BBC coverage of the terror attack in Duma last summer and the subsequent investigation has thrown a spotlight on the differing terminology employed to describe the suspects in that case and other terrorists.
There are two aspects to that differing terminology, one of which is the use of the word ‘terrorists’ – a term which is never used by the BBC to describe Palestinian attackers. The second difference is the specification of the suspects’ religion – as noted here last August in relation to a BBC radio report which referred to “Jewish terror attacks.”
1) The BBC’s description of Jewish detainees in cases such as the murders of three sleeping members of the Dawabshe family in the arson attack in Duma on July 31 2015 as “suspected terrorists” is of course accurate as such wording appropriately reflects the Israeli government’s own classification. However, the Palestinians who murdered five members of the Fogel family as they too slept in 2011 and the people who murdered the parents of the Henkin family in October 2015 and the people who murdered early morning worshippers at a Jerusalem synagogue in 2014 and the people who murdered Malachi Rosenfeld in June 2015 (in an attack now mentioned in this report but not reported in English by the BBC at the time) are also terrorists.
The trouble is that the BBC does not use the term terrorists to describe them or the perpetrators of countless other attacks against Israelis to its audiences.
2) We do not of course see the comparable term ‘Muslim terror attacks’ used in BBC coverage: the prevailing term is ‘Islamist’ and recognized terror organisations such as Hamas are euphemistically described as “Palestinian militant Islamist groups.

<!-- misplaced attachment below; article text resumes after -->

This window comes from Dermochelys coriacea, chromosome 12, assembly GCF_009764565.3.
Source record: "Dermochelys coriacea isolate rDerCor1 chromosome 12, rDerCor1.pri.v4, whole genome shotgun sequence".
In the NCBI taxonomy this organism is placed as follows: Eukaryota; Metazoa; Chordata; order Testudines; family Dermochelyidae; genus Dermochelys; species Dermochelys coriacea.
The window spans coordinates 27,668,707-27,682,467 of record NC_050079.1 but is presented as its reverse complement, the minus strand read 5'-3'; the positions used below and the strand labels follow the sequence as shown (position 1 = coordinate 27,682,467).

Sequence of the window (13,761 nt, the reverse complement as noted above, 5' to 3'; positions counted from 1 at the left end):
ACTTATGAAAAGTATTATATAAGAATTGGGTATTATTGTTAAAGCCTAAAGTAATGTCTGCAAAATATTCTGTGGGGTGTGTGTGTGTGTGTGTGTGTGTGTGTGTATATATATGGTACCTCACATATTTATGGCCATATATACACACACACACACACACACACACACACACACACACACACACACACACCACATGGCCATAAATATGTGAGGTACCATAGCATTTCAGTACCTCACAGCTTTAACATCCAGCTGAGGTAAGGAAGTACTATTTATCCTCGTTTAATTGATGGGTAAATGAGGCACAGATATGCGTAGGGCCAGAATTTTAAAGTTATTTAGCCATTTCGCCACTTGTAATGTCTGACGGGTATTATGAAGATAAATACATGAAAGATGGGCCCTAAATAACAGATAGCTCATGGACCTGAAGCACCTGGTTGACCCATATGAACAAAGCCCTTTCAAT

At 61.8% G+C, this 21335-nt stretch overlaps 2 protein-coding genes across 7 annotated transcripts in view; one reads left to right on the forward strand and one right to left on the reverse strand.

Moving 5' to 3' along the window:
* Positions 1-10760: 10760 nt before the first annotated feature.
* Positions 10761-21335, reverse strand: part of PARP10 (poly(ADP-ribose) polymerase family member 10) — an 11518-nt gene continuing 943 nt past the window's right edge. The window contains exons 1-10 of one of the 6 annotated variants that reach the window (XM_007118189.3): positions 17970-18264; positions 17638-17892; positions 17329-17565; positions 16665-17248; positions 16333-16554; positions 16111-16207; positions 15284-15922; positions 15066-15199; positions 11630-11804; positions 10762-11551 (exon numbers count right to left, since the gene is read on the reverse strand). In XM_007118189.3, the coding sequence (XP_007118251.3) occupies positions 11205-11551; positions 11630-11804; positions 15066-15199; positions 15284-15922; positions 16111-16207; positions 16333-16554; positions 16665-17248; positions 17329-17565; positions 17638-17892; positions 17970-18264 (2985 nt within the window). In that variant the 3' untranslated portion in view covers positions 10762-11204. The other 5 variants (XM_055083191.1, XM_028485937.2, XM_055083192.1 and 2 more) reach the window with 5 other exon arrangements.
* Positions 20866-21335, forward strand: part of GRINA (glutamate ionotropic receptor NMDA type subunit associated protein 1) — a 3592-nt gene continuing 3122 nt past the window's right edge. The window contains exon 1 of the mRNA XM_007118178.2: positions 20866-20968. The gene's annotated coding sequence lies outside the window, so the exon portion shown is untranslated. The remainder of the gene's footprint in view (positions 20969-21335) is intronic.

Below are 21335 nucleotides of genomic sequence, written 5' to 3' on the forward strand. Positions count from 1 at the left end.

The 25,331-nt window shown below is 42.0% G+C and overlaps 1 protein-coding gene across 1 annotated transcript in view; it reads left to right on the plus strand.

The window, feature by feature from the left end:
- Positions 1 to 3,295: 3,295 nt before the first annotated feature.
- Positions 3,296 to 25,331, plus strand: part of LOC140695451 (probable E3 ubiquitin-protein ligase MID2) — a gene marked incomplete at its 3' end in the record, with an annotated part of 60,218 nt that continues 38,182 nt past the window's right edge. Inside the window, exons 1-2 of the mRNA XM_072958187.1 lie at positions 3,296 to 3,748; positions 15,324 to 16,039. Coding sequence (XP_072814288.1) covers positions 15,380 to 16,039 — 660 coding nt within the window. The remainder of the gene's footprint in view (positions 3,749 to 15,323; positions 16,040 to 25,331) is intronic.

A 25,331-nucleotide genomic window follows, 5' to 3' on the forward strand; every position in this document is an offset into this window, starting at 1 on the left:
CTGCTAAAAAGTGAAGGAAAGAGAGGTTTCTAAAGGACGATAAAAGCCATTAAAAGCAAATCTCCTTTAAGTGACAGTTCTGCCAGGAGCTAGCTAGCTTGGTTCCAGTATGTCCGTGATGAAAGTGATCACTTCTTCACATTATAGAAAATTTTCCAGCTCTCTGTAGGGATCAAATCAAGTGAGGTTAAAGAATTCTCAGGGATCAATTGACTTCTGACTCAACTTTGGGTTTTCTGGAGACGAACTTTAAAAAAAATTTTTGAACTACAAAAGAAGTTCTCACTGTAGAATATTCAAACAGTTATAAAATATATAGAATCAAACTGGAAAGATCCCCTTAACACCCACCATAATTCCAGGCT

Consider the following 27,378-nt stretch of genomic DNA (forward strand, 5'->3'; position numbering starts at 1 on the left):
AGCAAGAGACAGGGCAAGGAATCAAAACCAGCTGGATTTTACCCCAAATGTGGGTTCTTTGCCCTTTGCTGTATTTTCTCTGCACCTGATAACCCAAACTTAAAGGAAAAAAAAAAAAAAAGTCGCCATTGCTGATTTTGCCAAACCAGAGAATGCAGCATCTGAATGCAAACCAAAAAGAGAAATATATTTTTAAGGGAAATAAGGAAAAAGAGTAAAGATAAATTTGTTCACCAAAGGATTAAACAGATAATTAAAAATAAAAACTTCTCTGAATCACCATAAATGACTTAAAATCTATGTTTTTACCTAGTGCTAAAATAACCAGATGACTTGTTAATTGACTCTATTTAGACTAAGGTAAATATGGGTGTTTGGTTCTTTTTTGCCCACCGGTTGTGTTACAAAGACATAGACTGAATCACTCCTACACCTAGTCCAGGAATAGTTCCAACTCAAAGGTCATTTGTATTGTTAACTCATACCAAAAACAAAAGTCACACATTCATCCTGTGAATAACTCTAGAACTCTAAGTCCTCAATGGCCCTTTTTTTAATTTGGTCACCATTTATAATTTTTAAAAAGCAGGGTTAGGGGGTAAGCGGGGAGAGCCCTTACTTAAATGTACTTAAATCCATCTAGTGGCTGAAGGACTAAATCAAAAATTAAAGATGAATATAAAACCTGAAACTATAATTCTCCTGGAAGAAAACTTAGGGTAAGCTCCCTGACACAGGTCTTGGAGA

In response to complaints about this apparent double standard, the BBC replied that the Israeli government itself referred to the “Jewish” perpetrators as “terrorists,” even though this justification is an apparent contradiction to BBC editorial guidelines on Language when Reporting Terrorism.
However, Palestinian officials will never be found using comparable terminology to describe their own citizens who carry out attacks against Israelis and so the BBC will not apply similar practice when reporting those stories.
There is an evident double standard according to which the accuracy of the terminology used by the BBC is dependent upon the honesty of the government or authority concerned – and that is clearly a big problem for a media organisation supposedly committed to accurate and impartial reporting.
The full article and further information on the BBC’s unusual editorial practices can be found at BBC Watch.